Rep. Marjorie Taylor Greene speaks at the 14th District GOP primary debate Sunday, May 1.

Rep. Marjorie Taylor Greene speaks at the 14th District GOP primary debate Sunday, May 1.

U.S. Rep. Marjorie Taylor Greene is one of the most infamous members of the House of Representatives, but a number of Republican challengers used a Sunday debate to make the case for a different type of lawmaker.

Greene is one of the House's top fundraisers, a die-hard supporter of former President Donald Trump and his false claims about the 2020 election and a controversial figure who was stripped of her committee assignments shortly after being sworn in last year after a string of inappropriate comments on social media and video came to light. 

For the other candidates running in the heavily conservative northwest Georgia district, the debate was an opportunity to tell voters they could have someone just as strong in their beliefs, but with less negativity and antagonistic behavior.

"I will maintain my conservative values and I will also get results, because you do not have to sacrifice effectiveness for conservative values," Jennifer Strahan said. 

James Haygood, a railroad professional and lifelong resident of the 14th District, said that both parties are forgetting about the middle class and most of the country by becoming more polarized.

"You don't have to give up your values, but at some point you're going to have to agree with the Democrats to get something done," he said. “We're living in a country now that you have the Marjorie Greenes and the AOCs, and the people in the middle, they've gotten lost."

For her part, Greene said there was a "civil war" within the party cause in part by Republicans working with Democrats.

On the topic of the 2020 election, which was counted three separate times including once by hand, the Republican candidates offered mixed answers when asked about the results.

Eric Cunningham said he would not have certified Georgia's election results and Greene falsely claimed there was "incredible amounts of voter fraud," while Charles Lutin said "Joe Biden won the election," Strahan said, "Joe Biden is our president" and Seth Synstelien said he believed Joe Biden won the election.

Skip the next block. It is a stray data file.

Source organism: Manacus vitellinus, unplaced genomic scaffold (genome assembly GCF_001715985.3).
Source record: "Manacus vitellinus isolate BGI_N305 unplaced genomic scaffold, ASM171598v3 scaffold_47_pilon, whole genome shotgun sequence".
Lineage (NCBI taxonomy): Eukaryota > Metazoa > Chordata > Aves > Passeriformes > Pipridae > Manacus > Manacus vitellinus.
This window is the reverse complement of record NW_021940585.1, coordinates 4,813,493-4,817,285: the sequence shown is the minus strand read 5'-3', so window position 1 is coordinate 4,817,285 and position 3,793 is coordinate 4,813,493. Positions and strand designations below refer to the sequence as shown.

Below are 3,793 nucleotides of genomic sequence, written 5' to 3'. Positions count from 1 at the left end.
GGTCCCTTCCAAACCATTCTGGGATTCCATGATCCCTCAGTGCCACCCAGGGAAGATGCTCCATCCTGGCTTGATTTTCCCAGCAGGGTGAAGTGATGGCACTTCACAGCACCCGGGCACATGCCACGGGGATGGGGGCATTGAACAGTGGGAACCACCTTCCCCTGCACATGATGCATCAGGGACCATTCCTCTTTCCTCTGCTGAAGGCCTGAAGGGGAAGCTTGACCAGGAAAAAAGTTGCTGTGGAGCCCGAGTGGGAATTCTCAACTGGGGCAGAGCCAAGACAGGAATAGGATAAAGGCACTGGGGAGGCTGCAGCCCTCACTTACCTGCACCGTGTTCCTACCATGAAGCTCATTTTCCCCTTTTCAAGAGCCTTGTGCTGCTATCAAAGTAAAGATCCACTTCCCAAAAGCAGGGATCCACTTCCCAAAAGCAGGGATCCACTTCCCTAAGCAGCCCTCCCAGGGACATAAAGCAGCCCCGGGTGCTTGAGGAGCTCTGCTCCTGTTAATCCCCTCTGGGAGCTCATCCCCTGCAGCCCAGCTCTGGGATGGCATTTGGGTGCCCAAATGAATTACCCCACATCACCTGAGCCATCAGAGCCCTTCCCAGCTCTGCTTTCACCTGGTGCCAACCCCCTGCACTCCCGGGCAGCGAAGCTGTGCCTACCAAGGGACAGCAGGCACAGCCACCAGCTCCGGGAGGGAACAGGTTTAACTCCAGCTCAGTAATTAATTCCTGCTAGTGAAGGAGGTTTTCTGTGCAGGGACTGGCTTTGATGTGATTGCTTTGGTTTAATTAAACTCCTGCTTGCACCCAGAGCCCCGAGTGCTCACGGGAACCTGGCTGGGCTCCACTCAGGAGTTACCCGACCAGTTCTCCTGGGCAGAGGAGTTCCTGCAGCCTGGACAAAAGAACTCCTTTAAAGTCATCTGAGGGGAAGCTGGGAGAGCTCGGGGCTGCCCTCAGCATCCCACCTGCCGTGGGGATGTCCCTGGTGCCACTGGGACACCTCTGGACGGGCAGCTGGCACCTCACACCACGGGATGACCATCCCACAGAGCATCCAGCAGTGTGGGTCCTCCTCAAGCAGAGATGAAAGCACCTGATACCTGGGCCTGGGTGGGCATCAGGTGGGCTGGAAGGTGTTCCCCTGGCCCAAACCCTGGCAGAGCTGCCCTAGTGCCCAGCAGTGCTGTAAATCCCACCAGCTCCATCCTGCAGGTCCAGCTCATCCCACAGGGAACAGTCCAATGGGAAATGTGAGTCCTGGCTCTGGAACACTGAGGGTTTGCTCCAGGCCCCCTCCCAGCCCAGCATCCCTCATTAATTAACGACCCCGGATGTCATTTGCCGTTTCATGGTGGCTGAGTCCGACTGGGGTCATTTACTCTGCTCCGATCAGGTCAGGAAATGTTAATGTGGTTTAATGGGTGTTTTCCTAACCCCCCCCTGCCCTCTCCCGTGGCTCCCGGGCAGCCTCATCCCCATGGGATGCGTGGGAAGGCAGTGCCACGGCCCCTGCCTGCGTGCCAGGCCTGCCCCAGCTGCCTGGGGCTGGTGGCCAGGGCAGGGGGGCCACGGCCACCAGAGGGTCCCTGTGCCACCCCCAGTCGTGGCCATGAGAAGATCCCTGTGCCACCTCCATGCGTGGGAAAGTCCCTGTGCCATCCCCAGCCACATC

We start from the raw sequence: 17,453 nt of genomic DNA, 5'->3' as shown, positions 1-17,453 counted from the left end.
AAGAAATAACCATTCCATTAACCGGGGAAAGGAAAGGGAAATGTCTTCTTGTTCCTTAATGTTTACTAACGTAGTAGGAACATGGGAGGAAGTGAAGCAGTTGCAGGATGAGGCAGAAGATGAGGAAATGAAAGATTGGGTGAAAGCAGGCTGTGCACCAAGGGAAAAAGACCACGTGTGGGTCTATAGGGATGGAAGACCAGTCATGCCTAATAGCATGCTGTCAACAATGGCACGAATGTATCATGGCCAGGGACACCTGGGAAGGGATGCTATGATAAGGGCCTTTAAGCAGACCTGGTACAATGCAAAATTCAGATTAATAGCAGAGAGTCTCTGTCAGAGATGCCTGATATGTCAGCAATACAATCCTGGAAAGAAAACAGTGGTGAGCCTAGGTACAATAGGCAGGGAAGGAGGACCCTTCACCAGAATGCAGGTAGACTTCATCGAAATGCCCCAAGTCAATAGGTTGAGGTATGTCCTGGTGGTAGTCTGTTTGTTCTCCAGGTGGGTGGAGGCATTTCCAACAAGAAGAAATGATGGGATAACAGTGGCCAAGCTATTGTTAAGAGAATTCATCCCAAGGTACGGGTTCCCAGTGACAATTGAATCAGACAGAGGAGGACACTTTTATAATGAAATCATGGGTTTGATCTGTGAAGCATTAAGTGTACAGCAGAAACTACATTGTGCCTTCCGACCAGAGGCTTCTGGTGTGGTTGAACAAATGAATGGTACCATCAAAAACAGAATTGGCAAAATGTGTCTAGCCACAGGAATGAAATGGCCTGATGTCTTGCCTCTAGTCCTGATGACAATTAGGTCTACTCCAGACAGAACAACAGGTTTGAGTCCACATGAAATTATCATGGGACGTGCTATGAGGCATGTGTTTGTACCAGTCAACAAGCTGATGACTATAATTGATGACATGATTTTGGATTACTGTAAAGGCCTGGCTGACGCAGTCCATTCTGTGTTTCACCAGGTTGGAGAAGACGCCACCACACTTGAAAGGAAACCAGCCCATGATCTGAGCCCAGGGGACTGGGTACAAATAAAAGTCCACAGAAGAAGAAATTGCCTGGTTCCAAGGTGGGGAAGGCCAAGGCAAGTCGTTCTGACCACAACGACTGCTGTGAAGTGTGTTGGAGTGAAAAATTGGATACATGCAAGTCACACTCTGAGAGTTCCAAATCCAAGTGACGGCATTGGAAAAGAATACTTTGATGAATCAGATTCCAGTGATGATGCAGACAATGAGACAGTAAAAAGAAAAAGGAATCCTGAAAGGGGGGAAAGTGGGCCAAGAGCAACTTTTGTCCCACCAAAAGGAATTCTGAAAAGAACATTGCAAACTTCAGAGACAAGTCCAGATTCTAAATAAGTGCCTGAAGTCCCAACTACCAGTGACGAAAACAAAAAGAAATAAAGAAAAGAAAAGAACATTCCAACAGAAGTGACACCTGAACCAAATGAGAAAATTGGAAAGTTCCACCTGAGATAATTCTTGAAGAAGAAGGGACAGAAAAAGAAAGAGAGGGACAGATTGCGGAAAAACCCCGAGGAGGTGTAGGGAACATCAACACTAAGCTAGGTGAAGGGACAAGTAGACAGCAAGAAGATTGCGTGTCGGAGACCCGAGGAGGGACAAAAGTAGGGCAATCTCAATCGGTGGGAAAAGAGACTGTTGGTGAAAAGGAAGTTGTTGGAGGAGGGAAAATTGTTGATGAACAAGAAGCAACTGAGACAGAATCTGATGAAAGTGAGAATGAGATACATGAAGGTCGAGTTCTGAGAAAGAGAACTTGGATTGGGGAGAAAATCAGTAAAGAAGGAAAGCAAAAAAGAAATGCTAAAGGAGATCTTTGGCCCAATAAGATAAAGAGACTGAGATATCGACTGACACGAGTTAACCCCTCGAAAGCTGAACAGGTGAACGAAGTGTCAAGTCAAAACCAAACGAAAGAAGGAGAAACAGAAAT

In a followup question, Greene said she would not trust the 2022 election process or the workers in her district that volunteer in elections, but told her supporters they should become poll workers and vote anyway. Greene's rhetoric around the 2020 election results and belief it was stolen contributed to a sharper dropoff in turnout across Northwest Georgia for January 2021's runoffs, and was one of many reasons two Democrats flipped both U.S. Senate seats in that race.

RELATED: Who Stayed Home More In Georgia's Senate Runoffs? Rural White Republicans

Greene is unlikely to face much of a serious challenge in the May 24 primary, and she enjoys a massive financial advantage over her fellow Republicans. But her opponents still spent much of the debate trying to make the case to voters that Greene's methods were not beneficial to the 14th District.

"No bill you've authored has passed and you have no committee power to advocate for this district without resorting to rhetoric about Democratic bogeymen, Biden and the woke left," Synstelien said. "Answer this: can you tell us one or two specific objectives that affect our wallets that you can actually pass, and explain how you plan to get it done, without being guaranteed a committee assignment?"

In a sign of the Republican infighting over the direction of the party moving forward, none of the candidates would commit to voting for House Minority Leader Kevin McCarthy of California if the GOP regains control of the House chamber.

Early voting begins Monday, May 2. Election day is May 24.